Intro to Crim Justice Ch 11 Notes & Vocab
Intro to Crim Justice Ch 11 Notes & Vocab CCJ 2020
Popular in Introduction to Criminal Justice
Popular in Criminology and Criminal Justice
This 6 page Class Notes was uploaded by Ryan Desjardins on Monday March 28, 2016. The Class Notes belongs to CCJ 2020 at Florida State University taught by Elizabeth Borkowski in Spring 2016. Since its upload, it has received 96 views. For similar materials see Introduction to Criminal Justice in Criminology and Criminal Justice at Florida State University.
Reviews for Intro to Crim Justice Ch 11 Notes & Vocab
Report this Material
What is Karma?
Karma is the currency of StudySoup.
Date Created: 03/28/16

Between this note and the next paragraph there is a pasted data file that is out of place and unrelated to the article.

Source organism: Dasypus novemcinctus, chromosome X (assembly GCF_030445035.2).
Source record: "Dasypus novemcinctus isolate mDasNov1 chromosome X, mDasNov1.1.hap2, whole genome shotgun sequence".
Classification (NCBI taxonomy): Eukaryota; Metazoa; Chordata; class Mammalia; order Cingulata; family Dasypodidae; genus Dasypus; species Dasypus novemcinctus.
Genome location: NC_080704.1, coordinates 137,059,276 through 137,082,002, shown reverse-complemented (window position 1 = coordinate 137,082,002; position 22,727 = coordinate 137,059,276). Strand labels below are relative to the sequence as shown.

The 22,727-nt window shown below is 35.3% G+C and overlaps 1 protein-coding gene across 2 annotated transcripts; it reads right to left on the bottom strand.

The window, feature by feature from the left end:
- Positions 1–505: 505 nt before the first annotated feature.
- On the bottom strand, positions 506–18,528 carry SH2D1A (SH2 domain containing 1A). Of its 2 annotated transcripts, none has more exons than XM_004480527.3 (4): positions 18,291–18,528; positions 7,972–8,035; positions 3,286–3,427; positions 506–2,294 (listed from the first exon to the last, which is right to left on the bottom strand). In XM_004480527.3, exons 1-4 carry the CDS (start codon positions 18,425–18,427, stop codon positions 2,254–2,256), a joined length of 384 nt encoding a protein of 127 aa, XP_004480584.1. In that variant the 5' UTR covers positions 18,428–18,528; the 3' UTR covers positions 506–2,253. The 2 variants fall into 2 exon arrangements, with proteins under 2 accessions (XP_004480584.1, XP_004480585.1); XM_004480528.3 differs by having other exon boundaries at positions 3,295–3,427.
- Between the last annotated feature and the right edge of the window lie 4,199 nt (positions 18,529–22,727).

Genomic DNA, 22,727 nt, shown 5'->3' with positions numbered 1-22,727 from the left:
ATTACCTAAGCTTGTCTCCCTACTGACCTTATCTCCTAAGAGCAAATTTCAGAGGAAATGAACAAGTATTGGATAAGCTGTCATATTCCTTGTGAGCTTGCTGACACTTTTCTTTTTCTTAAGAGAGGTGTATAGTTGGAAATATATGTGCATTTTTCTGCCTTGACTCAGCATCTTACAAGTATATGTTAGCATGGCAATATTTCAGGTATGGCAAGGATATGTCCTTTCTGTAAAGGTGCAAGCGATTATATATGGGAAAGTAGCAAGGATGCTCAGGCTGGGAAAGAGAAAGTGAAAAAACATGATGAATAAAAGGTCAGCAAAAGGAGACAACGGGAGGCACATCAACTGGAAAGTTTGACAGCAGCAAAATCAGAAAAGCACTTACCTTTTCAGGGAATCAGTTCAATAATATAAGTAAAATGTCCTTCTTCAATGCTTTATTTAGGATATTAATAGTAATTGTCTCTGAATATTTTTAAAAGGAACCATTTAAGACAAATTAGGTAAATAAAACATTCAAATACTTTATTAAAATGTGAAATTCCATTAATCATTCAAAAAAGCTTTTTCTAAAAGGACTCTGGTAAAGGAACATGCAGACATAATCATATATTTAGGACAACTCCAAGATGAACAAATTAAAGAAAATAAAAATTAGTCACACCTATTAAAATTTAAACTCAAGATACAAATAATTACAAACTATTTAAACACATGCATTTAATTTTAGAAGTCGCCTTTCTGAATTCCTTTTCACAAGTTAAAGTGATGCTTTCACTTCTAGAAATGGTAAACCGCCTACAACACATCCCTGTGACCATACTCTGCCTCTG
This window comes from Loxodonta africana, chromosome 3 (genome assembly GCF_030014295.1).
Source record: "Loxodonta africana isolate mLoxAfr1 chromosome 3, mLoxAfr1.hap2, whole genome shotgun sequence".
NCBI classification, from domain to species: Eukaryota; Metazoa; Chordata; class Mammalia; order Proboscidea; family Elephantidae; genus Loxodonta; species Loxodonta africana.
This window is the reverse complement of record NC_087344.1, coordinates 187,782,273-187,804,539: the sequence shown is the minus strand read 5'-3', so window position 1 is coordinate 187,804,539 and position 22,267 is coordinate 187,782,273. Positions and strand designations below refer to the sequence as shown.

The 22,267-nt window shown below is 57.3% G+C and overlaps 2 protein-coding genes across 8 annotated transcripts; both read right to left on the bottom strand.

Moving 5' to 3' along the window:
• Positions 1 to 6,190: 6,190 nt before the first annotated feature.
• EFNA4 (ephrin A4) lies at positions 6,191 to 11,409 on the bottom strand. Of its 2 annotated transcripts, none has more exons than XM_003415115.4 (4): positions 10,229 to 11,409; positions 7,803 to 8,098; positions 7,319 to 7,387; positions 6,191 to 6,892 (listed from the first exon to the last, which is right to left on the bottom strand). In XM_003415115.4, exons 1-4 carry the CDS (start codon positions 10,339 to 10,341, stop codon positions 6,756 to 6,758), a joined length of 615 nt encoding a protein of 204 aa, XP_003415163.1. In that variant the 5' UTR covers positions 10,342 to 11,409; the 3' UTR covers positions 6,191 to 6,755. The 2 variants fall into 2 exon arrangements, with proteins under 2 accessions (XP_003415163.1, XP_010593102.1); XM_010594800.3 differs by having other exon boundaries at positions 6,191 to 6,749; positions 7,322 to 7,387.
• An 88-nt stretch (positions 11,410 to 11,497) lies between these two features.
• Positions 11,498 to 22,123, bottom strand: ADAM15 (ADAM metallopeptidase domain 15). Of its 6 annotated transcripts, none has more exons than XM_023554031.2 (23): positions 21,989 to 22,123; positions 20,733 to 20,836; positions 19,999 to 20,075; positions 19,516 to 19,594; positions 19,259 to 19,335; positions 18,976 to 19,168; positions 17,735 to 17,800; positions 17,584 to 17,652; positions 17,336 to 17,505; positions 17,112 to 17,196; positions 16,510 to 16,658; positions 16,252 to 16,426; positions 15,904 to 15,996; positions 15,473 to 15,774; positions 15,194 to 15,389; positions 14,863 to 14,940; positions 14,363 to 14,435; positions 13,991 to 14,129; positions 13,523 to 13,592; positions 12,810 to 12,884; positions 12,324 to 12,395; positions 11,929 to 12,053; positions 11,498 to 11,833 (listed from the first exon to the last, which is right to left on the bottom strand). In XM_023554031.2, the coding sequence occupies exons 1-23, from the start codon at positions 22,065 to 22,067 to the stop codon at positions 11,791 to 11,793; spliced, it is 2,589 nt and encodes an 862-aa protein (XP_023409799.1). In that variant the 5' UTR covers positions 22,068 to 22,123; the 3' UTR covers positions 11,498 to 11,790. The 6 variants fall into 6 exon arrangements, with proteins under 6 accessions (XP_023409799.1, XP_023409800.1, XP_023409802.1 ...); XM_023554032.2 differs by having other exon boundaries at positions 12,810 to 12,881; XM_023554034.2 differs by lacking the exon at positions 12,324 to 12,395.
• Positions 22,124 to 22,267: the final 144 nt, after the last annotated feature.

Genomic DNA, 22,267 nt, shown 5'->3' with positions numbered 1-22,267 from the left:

Ch 11 Corrections Vocab & Notes Vocab 1. Prison- A state or federal correctional institution for incarceration of felony offenders for terms of one year or more. 2. Jail-A place to detain people awaiting trial, to serve as a lockup for drunks and disorderly individuals, and to confine convicted misdemeanants serving sentences of less than one year. 3. Hulks-Abandoned ships anchored in harbors and used in 18 century England to house prisoners. th 4. Walnut Street Jail- An 18 century institution that housed convicted criminals in Philadelphia. 5. Penitentiary House- Term used for early prisons, so named because inmates were supposed to do penitence for their sins. 6. Congregate System- Prison system first used in New York that allowed inmates to engage in group activities such as work, meals, and recreation. 7. Pennsylvania System- The correctional model used in Pennsylvania that isolated inmates from one another prevent them from planning escapes, to make them easy to manage, and to give them time to experience penitence. 8. Contract System- The practice of correctional officials selling the labor of inmates to private businesses. 9. Convict-Lease System- The practice of leasing inmates to a business for a fixed annual fee. 10. Medical Model- A correctional philosophy grounded on the belief that inmates are sick people who need treatment rather than punishment to help them reform. 11. Penal Harm- A philosophy based on the belief that harsh treatment while serving a correctional sentence will convince offenders that crime does not pay, thereby lowering the chances of recidivism. 12. Maximum-Security Prison- A correctional institution that houses dangerous felons and maintains strict security measures, high walls, and limited contact with the outside world. 13. Super-Maximum-Security Prison- The newest form of a maximum security prison that uses high level security measures to incapacitate the nation's most dangerous criminals. Most inmates are in lockdown 23 hours a day. 14. Medium-Security Prison- A less secure institution that houses nonviolent offenders and provides more opportunities for contact with the outside world. 15. Minimum-Security Prison- The least secure institution, which houses white collar and nonviolent offenders, maintains few security measures, and has liberal furlough and visitation policies. 16. Boot Camp- A short term militaristic correctional facility in which inmates undergo intensive physical conditioning and discipline. 17. Halfway House- A community based correctional facility that houses inmates before their outright release so they can become gradually acclimated to conventional society. PowerPoint Notes Jail vs. Prison Jail is for misdemeanor offenses punishable by less than one year Prison is for felony offenses punishable by more than a year History of US Corrections First American prisons: Built in Pennsylvania under leadership of William Penn 1773: Newgate Prison was established 1785: Castle Island was established Historical Development of Prisons 1. The Pennsylvania System a. 1790 b. A form of imprisonment developed by the Pennsylvania Quakers as an alternative to corporal punishments. c. Focused on repentance through solitary confinement and encouraged rehabilitation. d. Emphasized rehabilitation through penance and the study of the bible was strongly encouraged of the inmates. 2. The Auburn System a. 1819 b. A form of imprisonment developed in New York State that depended on mass prisons, where prisoners were held in congregate fashion and required to remain silent. c. Emphasized labor and meditation. d. Inmates would attend group workshops and they reintroduced corporal punishments when handling offenders. 3. The Reformatory Movement a. 1877 b. Based on the use of the indeterminate sentence and a belief in the possibility of rehabilitation, especially for youthful offenders. c. Focused on education to reform inmates. i. Norfolk Island: an Australian prison when Maconochie was the warden. He greatly improved the conditions of the prison and created a system of marks which inmates could earn credits to buy their freedom based on their behavior. ii. The Irish System: Crofton incorporated the idea of early release from Norfolk Island and used it in the Irish system. His system was based on progressive stages which ended with the prisoners being allowed to live and work in the community and being supervised occasionally. He believed rehabilitation could not occur without reintegration into the community. 4. Industrial Era a. 1890–1935 b. Most prisons were smelting steel, manufactured cabinets, molded tires, and turned out many other goods for the open market. c. The goal was to maximize use of the offender’s labor during imprisonment. ***There were six systems of inmate labor used during this period... 1. Contract System 2. Piece-price System 3. Lease System 4. Public-Account System 5. State-use System 6. Public-works System Jails Jails serve 9 purposes... 1. They receive individuals pending arraignment and hold them awaiting trial, conviction, or sentencing. 2. They readmit probation, parole, and bail-bond violators and absconders. 3. They temporarily detain juveniles, mentally-ill, and others pending transfers to appropriate facilities. 4. They hold individuals for the military, protective custody, for contempt, and for the courts as witnesses. 5. They release convicted inmates to the community upon completion of their sentence. 6. They transfer inmates to federal, state, or other authorities. 7. They house inmates for federal, state, or other authorities because of overcrowding. 8. They operate community-based programs with day reporting, home detention, electronic monitoring, or other types of supervision. 9. They hold inmates sentenced to short terms. Jail Population Statistics • Population peaked in 2009 • Today, there are roughly 750,000 jail inmates nationwide • Primarily adult males, mostly white, but disproportionately minority, poor, and young Los Angeles County Jail Is the Largest Jail in the U.S. New York City Jail Is Second Largest These two jails house 5.33% of all jail inmates Women and Jail Jailed women face a number of special problems... Only 25.7% of nation’s jails report having a system specifically designed to evaluate female inmates. Not all jurisdictions provide separate housing areas for women. Fewer than half are high school graduates More than 30% have a substance abuse problem at the time of admission In some parts of the country that figure may be as high as 70% 4% are pregnant when they enter jail, but 10% are reported to be pregnant on any given day. New Generation Jails Built in clusters or pods which allow officers to view inmates easily from stationary positions Previously, linear design jails that require correctional officers to patrol the hallways to supervise inmates These allow for continuous supervision: o Direct Supervision- contains a cluster of cells surrounding a living area or 'pod', which has tables, chairs, TV's, etc. A correctional officer is stationed within the pod and can observe the inmates continuously and relate to them on a more personal level. Placing an officer here increases awareness of the behaviors and needs of the inmates, making it a safer environment for both staff and inmates. o Indirect Supervision- Similar in construction, but the correctional officers station is located inside a secure room. Microphones and speakers placed inside the pod and the officers station allows the officer to hear and communicate with inmates. Prisons Organized into 3 levels... 1. Maximum security 2. Medium security 3. Minimum security Prison Characteristics